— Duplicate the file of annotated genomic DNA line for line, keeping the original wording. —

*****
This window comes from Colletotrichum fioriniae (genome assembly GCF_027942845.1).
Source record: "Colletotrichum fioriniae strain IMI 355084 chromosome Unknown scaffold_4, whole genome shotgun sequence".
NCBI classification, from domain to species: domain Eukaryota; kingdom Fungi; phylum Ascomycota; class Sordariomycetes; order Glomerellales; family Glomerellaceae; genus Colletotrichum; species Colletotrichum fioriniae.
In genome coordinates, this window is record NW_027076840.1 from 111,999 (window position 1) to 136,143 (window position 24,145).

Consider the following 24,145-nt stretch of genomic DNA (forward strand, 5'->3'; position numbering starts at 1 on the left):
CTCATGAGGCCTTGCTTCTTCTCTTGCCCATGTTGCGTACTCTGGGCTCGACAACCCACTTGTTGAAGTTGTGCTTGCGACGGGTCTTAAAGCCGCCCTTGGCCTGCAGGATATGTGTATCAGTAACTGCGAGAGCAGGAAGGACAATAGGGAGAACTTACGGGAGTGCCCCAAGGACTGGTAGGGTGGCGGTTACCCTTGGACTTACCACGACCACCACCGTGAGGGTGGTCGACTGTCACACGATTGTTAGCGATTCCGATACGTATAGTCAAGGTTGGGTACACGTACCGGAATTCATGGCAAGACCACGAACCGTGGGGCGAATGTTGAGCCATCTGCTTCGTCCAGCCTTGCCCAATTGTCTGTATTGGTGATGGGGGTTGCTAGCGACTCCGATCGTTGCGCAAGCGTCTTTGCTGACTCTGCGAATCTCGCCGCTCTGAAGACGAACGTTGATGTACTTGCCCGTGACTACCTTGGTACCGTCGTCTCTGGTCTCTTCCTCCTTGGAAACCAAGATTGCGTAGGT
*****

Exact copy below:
This window comes from Colletotrichum fioriniae (genome assembly GCF_027942845.1).
Source record: "Colletotrichum fioriniae strain IMI 355084 chromosome Unknown scaffold_4, whole genome shotgun sequence".
NCBI classification, from domain to species: domain Eukaryota; kingdom Fungi; phylum Ascomycota; class Sordariomycetes; order Glomerellales; family Glomerellaceae; genus Colletotrichum; species Colletotrichum fioriniae.
In genome coordinates, this window is record NW_027076840.1 from 111,999 (window position 1) to 136,143 (window position 24,145).

Consider the following 24,145-nt stretch of genomic DNA (forward strand, 5'->3'; position numbering starts at 1 on the left):
CTCATGAGGCCTTGCTTCTTCTCTTGCCCATGTTGCGTACTCTGGGCTCGACAACCCACTTGTTGAAGTTGTGCTTGCGACGGGTCTTAAAGCCGCCCTTGGCCTGCAGGATATGTGTATCAGTAACTGCGAGAGCAGGAAGGACAATAGGGAGAACTTACGGGAGTGCCCCAAGGACTGGTAGGGTGGCGGTTACCCTTGGACTTACCACGACCACCACCGTGAGGGTGGTCGACTGTCACACGATTGTTAGCGATTCCGATACGTATAGTCAAGGTTGGGTACACGTACCGGAATTCATGGCAAGACCACGAACCGTGGGGCGAATGTTGAGCCATCTGCTTCGTCCAGCCTTGCCCAATTGTCTGTATTGGTGATGGGGGTTGCTAGCGACTCCGATCGTTGCGCAAGCGTCTTTGCTGACTCTGCGAATCTCGCCGCTCTGAAGACGAACGTTGATGTACTTGCCCGTGACTACCTTGGTACCGTCGTCTCTGGTCTCTTCCTCCTTGGAAACCAAGATTGCGTAGGT